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Five of the best books about social media

Five of the best books about social media

From Covid conspiracy theories to recent speculations about Catherine, Princess of Wales, social media is at the heart of how we share information, and misinformation, with one another in the 21st century. For those who want to have a better understanding of social media and how it affects us, here are a selection of titles that explore how we consume, share, and manipulate information on social media platforms.

So You’ve Been Publicly Shamed by Jon Ronson

Journalist and author Jon Ronson argues we live in “a great renaissance of public shaming”, and this book tracks down some of the many victims of online shaming to understand what happened to them as a result. In the process, we learn about Ronson’s own values, question our own, and figure out how we’ve reached a time where an online feed can become a social courtroom.

Doppelganger by Naomi Klein

After getting repeatedly mistaken for feminist-turned-conspiracy-theorist Naomi Wolf online, and then in real life, Naomi Klein penned Doppelganger as an earnest and introspective look at herself. The book explores how conspiracy theories and lies spread quickly through the internet, and how the social and political climate of the physical world manipulates the way we experience online platforms. While not exclusively about social media, the story behind Doppelganger is a perfect case of the ways our digital lives and identities intersect with what we experience in reality – and how dangerous the repercussions of spreading online lies can be.

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Irresistible by Adam Alter

Have you ever wondered why you can’t stop scrolling on your TikTok “for you” page, or obsessing over how many likes you got on a recent Facebook post? You’re not alone, and Adam Alter’s book explores why we get sucked into the digital world. He answers what makes an online addiction, whether it be to emails, Instagram, or Netflix, different to other forms of addiction – and warns us of the dangers this could cause long-term. As well as introspection, he gives practical solutions to how digital addiction can be controlled for good.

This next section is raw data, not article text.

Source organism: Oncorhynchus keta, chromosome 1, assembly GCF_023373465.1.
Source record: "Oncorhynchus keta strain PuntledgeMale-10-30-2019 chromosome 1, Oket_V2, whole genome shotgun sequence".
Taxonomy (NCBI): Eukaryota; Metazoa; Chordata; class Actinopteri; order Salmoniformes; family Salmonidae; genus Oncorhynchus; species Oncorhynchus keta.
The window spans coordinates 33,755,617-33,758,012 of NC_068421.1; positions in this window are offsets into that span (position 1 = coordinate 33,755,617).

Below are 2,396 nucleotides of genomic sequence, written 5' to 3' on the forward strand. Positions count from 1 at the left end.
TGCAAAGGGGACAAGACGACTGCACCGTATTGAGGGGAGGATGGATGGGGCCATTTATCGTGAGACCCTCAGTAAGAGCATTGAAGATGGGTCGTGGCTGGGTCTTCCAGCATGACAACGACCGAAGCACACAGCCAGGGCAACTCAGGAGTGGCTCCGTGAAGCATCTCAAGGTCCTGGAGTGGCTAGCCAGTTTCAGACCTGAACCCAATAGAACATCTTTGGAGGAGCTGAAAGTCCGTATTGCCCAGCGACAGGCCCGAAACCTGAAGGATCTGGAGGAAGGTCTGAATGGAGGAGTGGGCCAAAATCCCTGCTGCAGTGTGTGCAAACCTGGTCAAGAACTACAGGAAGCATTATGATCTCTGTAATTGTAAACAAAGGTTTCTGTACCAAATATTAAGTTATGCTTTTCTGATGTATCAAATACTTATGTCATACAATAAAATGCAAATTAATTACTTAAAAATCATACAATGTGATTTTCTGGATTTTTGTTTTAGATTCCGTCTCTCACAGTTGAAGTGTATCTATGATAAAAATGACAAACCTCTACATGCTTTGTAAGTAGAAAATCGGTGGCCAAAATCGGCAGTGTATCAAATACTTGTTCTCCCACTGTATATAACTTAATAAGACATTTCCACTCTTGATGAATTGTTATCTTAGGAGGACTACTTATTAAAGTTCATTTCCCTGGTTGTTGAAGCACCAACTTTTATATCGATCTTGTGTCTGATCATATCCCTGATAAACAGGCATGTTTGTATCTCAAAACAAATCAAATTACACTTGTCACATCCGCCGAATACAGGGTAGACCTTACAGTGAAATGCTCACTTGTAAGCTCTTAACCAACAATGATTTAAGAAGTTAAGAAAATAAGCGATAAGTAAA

Extremely Online by Taylor Lorenz

Journalist Taylor Lorenz calls this book “a social history of social media”; she uses real-life case studies of mothers, teenagers, politicians and influencers to assess how social media touches all demographics. Extremely Online explores topics from the digital economy and influencer culture, to what makes moments go viral on Twitter and how this is all influencing the way we socialise and understand the world. At its core, this book explores the idea of what it means to connect – and how social media as an innovation has warped communication.

TikTok Boom by Chris Stokel-Walker

TikTok is arguably one of the most significant advancements in social media in the past two decades. This book by journalist and writer Chris Stokel-Walker explores how the app is changing the way users interact with content. It moves away from the social-commentary style of the other books mentioned here, instead using business and technology analysis as a means to describe wider socio-political repercussions of the app. Stokel-Walker bridges the gap between the digital and the physical, showing the feedback loop that exists between what happens online on platforms such as TikTok and the real world.

Source: theguardian.com